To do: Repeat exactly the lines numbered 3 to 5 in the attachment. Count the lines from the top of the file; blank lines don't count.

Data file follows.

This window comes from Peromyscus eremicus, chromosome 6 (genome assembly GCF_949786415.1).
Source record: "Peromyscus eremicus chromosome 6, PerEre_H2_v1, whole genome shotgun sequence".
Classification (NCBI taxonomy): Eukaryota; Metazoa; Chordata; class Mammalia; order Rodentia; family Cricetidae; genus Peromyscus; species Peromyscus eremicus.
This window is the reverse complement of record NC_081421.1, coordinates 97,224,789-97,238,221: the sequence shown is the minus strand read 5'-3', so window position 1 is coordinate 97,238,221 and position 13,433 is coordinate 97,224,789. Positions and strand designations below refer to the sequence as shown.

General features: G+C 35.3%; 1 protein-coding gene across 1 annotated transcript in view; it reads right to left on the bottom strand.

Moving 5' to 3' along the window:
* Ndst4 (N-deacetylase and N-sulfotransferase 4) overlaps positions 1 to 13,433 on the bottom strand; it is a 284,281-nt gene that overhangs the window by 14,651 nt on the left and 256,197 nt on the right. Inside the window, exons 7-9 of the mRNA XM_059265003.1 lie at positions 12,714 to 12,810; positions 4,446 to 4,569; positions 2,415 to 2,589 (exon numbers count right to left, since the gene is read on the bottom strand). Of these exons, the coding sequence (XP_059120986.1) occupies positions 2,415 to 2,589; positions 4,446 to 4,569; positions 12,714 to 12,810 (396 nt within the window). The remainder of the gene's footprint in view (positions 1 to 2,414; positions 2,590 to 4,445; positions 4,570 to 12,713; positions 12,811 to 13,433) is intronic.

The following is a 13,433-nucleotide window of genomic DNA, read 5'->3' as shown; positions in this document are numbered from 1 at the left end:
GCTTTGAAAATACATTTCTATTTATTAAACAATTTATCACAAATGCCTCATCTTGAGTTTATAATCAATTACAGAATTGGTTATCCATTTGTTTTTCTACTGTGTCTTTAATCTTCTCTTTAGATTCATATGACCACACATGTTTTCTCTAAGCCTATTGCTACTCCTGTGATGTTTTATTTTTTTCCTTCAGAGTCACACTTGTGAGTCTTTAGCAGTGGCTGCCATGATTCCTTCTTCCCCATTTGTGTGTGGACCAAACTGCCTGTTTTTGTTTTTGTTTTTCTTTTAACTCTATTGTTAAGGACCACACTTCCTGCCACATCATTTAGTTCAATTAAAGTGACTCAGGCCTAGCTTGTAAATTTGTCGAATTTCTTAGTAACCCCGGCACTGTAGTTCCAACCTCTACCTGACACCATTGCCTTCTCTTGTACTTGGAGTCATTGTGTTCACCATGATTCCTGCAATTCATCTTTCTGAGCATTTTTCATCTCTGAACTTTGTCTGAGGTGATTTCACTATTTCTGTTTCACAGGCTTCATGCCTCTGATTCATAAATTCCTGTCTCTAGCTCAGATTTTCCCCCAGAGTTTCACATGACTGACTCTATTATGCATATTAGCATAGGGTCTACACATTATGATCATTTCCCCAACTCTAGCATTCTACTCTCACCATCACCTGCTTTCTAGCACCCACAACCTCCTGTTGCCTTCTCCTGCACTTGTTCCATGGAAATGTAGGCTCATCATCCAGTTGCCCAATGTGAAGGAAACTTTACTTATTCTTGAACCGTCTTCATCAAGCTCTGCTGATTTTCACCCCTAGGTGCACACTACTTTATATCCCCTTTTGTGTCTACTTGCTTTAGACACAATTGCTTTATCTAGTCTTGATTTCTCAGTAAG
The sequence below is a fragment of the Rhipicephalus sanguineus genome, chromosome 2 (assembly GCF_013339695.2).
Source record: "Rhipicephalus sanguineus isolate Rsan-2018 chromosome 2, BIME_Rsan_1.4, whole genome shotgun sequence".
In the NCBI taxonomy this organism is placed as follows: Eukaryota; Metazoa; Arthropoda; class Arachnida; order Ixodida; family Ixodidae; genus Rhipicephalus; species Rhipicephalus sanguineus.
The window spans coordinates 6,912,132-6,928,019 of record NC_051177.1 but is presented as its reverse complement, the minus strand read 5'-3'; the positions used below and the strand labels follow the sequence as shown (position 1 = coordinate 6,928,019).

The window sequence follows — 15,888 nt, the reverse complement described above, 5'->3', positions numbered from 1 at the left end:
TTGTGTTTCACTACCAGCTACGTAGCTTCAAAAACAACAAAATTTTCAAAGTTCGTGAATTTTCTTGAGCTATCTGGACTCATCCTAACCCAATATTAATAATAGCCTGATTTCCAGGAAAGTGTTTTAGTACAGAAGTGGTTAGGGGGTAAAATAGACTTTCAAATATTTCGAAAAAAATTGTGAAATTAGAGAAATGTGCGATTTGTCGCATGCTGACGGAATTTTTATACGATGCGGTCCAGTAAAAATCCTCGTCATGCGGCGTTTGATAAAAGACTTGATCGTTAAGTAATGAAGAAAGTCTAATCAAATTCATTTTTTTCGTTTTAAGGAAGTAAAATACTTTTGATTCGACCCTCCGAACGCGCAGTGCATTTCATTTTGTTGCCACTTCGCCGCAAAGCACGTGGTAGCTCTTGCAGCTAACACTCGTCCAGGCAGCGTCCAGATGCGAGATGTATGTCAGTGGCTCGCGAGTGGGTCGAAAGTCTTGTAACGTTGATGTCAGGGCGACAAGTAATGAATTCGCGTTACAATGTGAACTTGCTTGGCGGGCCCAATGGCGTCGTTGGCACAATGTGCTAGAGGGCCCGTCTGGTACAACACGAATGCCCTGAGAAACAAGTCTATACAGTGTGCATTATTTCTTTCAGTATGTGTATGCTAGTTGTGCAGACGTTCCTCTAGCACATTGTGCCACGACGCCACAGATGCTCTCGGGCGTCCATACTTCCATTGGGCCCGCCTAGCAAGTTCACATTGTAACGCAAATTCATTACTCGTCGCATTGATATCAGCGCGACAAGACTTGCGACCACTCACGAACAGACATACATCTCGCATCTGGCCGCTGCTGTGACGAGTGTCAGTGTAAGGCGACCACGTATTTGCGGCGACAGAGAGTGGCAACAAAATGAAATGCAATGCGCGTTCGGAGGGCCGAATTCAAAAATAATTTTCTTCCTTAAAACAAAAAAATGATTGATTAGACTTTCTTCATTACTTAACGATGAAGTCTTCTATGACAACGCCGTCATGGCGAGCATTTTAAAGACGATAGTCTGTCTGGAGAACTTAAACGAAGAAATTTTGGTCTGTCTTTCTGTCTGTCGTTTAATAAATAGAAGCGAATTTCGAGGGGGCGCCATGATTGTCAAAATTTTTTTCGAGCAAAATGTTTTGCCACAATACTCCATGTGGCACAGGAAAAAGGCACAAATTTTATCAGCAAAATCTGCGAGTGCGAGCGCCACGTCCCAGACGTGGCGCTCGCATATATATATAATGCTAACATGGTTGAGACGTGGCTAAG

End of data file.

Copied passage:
Classification (NCBI taxonomy): Eukaryota; Metazoa; Chordata; class Mammalia; order Rodentia; family Cricetidae; genus Peromyscus; species Peromyscus eremicus.
This window is the reverse complement of record NC_081421.1, coordinates 97,224,789-97,238,221: the sequence shown is the minus strand read 5'-3', so window position 1 is coordinate 97,238,221 and position 13,433 is coordinate 97,224,789. Positions and strand designations below refer to the sequence as shown.

General features: G+C 35.3%; 1 protein-coding gene across 1 annotated transcript in view; it reads right to left on the bottom strand.